The Story of How Kosrae Village Happened
How did you get here?
This is one of the most common questions we hear.
So this is the LONG story of “Who we are and how we got here”
In 1991 a chance encounter lead to the culmination of a dream. Actually several dreams. Bruce, Madison and Katrina were on a collision path in the late 1980’s and early 1990’s that lead to Kosrae Village.
In the late 80s, with the children growing up and moving out we (Bruce and Katrina) decided that a lifestyle change would be a good move. Although we both had successful careers in the San Francisco area, something was missing.
We were involved in marine conservation activities on the California coast and were frustrated that it seemed to be impossible for individual voices to be heard.
So we decided that a smaller place, where people shared our interests would be a better place to live.
After some thought we decided that since diving and the ocean was our passion, the time was right to become professionally involved.
The plan called for a full diving operation in a tropical location where we would have an opportunity to contribute to the sustainable development of a remote location, with special emphasis on marine conservation.
The relocation criteria – US friendly, politically and seismically stable, English spoken, in the early stages of development with easy air access and an accessible coral reef in a tropical location – seemed to be met when Bruce read an article about Kosrae Island in Micronesia, one of the former US Trust Territories.
We decided to take an extended vacation exploring the former Trust Territories, now the Republic of the Marshall Islands (RMI), the Federated States of Micronesia (FSM), the Republic of Palau, Guam and the Northern Marianas (Saipan, Tinian and Rota) with an eye to relocation.
Kosrae Island was the first stop in the FSM and a truly spectacular find. Coming in on the plane we were greeted by dramatic emerald mountains rising from the deep blue sea, surrounded on all sides by stunning coral reefs.
We found that the people were just as magical as the land and ocean, warm, friendly and welcoming. Like many others have said since, when it was time to leave for the next island, we found ourselves saying, “we should have planned more time *here*”.
It was during this first exploratory trip that we met Madison Nena, then the Kosrae State Tourism Officer.
Over the course of our first visit we became friends with Madison and his family and discovered that he had dreams as well.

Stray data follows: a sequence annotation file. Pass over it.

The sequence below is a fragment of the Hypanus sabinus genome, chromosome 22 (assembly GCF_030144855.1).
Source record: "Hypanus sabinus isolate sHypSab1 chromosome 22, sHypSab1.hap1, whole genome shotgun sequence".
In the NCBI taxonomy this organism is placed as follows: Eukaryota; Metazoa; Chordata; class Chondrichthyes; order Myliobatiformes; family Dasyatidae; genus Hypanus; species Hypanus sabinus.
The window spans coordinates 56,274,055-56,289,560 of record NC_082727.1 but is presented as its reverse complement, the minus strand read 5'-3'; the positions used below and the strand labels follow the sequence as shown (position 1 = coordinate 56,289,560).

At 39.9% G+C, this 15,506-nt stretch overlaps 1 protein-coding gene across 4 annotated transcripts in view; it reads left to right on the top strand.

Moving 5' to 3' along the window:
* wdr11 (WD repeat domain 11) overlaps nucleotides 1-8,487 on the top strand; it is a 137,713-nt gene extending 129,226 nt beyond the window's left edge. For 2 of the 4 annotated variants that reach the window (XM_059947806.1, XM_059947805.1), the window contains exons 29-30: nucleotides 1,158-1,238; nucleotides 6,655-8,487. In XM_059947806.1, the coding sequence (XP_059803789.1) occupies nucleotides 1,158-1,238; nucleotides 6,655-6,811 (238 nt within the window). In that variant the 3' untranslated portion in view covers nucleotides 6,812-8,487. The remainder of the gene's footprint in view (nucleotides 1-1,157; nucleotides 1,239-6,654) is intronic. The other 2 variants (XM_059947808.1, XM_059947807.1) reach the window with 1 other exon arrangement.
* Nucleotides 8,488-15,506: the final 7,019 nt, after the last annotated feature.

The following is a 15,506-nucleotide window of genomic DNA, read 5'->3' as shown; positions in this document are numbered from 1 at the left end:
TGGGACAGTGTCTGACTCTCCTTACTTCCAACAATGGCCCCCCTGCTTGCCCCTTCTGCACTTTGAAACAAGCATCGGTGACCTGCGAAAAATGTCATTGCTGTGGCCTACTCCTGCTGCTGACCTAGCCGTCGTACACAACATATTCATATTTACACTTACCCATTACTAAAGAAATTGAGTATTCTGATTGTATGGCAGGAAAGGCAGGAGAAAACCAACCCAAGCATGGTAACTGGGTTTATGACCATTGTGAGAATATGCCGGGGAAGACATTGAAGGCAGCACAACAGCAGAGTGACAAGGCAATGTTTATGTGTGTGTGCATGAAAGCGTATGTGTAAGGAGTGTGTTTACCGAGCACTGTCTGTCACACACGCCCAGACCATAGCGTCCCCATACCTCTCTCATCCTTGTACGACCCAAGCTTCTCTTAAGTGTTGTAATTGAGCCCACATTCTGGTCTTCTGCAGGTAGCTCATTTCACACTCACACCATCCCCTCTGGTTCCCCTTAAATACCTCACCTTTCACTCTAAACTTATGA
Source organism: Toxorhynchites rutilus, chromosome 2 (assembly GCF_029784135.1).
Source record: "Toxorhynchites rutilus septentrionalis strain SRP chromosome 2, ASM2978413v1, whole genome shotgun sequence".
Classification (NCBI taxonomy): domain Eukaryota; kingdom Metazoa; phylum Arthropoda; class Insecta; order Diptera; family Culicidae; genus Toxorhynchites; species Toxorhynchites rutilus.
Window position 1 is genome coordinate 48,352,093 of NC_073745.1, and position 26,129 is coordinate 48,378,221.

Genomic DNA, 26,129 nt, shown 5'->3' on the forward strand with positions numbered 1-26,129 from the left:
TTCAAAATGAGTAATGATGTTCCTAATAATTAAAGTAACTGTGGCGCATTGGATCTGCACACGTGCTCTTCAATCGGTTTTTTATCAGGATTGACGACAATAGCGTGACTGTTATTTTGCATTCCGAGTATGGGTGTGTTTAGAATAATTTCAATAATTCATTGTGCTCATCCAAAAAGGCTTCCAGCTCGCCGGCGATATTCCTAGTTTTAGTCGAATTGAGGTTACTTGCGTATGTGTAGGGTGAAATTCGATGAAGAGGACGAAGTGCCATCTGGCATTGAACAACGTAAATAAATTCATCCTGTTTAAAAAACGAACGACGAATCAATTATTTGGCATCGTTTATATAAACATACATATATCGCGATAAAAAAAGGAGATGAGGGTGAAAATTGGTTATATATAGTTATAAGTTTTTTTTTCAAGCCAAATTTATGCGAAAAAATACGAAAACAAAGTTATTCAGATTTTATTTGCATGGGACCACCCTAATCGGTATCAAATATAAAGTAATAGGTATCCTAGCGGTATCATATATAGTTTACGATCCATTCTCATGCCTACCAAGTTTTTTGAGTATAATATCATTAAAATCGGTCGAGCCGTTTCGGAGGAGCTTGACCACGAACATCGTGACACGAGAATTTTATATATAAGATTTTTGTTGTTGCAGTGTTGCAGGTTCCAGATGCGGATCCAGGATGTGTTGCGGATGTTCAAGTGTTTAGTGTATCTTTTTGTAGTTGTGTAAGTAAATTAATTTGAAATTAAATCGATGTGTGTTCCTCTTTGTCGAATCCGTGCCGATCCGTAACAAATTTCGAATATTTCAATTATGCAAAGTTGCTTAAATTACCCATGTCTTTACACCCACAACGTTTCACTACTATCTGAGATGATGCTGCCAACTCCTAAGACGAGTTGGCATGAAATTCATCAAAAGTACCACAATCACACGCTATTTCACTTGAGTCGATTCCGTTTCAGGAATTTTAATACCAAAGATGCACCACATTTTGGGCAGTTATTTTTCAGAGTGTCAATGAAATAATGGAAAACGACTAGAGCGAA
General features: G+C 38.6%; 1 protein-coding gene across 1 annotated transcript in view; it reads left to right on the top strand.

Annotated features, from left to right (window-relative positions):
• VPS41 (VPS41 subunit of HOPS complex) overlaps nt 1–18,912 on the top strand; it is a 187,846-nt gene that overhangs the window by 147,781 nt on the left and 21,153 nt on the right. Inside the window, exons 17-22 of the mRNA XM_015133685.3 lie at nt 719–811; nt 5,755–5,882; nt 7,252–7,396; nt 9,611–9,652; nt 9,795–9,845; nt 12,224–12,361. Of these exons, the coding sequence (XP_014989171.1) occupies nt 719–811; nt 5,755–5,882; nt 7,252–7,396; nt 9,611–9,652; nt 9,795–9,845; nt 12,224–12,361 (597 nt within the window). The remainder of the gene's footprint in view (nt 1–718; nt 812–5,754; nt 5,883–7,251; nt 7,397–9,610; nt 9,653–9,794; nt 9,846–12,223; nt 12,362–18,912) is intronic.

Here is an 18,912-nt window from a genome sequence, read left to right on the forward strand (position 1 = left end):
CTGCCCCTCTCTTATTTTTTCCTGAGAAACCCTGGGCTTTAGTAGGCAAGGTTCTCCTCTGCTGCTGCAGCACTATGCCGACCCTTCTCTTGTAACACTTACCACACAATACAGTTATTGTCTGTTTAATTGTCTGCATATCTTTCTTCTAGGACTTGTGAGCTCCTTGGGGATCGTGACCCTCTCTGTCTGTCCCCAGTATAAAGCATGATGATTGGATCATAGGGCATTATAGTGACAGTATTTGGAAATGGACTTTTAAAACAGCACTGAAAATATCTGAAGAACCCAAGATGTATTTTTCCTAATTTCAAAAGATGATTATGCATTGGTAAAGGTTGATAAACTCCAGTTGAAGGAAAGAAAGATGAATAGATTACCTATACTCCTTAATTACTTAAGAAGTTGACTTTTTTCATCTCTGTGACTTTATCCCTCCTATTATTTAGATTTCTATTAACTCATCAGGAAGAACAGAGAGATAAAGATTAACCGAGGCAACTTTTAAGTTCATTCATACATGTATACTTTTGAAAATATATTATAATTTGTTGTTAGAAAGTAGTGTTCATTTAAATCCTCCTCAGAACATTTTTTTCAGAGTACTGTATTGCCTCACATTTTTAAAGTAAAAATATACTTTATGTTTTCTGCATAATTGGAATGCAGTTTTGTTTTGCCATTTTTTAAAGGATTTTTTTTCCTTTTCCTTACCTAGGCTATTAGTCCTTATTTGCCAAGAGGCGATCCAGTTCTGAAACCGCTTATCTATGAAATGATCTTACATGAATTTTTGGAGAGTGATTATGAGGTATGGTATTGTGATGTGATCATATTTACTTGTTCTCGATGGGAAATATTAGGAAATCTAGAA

Preservation of Kosrae’s unique cultural heritage and conservation of the Island’s ecosystems were twin passions that Madison hoped to fulfill via sustainable ecotourism.
After several trips, we decided that the rewards were worth the risks and that the three of us would make a good working team. As we began to discuss the physical layout, we discovered that Madison’s dream called for an old pre contact village (with some modern amenities), using traditional construction skills and materials.
It sounded perfect to us, the design and physical layout of Kosrae Village was born.
This was followed by several years of planning, paperwork and a search for land. Since the business is partially owned by non FSM citizens, we are not allowed to purchase land, but leasing has been a good alternative for us.
Kosrae and the rest of Micronesia have a very strong tradition of the land belonging to and remaining in a family, not a single individual.
To support this tradition and to protect the islands from becoming entirely owned by non Micronesians, the Micronesian founding fathers wisely made Micronesian citizenship criteria for owning land. We are very fortunate in finding a family willing to lease their entire land parcel to us.
In November of 1994 construction finally began. It was generally assumed that we would build a construction road across the channel and bring in heavy equipment to level, fill and bring down the big trees. However we had two major goals, to emphasize traditional skills and to protect the fragile soils as well as the surrounding water ways.
So we did it the traditional way, felling two coconut trees created a foot bridge across the channel and became our “construction road”.
We used people power, rather than power fueled by petroleum burning engines, protected the land, the reef from siltation and other noxious run off, brought down only those trees that were dangerous and helped develop pride in local traditional skills.
By September 1995 we were ready for a “soft” opening, meaning the restaurant and dive shop were ready for business and one cottage was ready for guests.
It may seem like it took a very long time for the first 3 buildings to be complete, but there is a huge amount of “unseen” work that goes on in construction projects. Miles (at least it felt like miles!) of leach lines, plumbing lines and electrical lines to be buried, all the septic tanks to be built, etc. etc.
Of course it did take us a little longer since all of the construction was done by hand. We knew that the use of heavy equipment would mean compacting the soils and require that many of the huge trees would have to come down. Using the traditional techniques conserved the building site as well as preserving the traditional skills.
Very soon after our September opening, two more cottages were ready and the next three followed quickly.
Very soon after our September opening, two more cottages were ready and the next three followed quickly. The ongoing development of Kosrae Village was (and continues today) to be in full swing, with suggestions and recommendations from guests, staff and other friends being incorporated at every step. And, yes, like the rest of Kosrae, at Kosrae Village we have maintained the warm, friendly and welcoming tradition.